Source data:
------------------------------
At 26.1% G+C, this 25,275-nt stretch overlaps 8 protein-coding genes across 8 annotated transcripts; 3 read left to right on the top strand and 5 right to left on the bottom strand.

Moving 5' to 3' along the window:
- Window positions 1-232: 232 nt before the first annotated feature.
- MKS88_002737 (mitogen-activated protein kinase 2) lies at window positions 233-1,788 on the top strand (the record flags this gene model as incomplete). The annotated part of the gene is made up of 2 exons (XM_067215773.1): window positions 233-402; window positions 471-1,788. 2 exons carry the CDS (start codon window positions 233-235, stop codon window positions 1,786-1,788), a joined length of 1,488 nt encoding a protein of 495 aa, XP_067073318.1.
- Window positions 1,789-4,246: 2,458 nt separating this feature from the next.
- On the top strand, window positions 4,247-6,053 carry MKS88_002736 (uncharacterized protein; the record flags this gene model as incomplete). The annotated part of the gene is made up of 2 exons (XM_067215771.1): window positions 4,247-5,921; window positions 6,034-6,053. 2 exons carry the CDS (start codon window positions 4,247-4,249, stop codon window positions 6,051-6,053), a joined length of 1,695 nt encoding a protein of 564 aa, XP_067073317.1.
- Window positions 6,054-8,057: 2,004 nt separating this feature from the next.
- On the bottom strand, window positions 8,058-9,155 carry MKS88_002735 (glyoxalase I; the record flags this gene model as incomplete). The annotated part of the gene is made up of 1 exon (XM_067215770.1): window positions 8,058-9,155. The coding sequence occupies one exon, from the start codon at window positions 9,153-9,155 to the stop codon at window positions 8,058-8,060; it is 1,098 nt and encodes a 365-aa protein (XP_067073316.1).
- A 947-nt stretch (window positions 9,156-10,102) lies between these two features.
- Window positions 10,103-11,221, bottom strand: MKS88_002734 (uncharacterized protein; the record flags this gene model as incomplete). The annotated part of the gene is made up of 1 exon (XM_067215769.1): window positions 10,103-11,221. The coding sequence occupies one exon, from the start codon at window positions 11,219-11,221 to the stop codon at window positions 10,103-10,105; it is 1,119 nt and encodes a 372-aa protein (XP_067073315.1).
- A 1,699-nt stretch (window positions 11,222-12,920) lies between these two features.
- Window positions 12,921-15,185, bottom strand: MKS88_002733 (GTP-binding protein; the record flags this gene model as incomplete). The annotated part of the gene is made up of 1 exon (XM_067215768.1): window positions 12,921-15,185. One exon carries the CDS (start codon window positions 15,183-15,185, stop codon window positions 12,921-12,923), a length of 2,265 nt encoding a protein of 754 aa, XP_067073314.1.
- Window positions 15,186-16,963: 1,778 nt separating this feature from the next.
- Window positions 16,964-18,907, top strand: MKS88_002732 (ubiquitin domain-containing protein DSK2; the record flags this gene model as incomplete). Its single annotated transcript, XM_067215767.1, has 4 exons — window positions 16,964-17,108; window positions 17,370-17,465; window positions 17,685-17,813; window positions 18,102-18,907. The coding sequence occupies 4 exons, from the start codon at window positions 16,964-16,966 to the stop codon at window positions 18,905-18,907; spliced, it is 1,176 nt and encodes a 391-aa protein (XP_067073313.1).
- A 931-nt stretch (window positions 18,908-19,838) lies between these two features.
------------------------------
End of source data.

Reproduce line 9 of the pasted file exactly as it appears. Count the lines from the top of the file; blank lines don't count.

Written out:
- A 947-nt stretch (window positions 9,156-10,102) lies between these two features.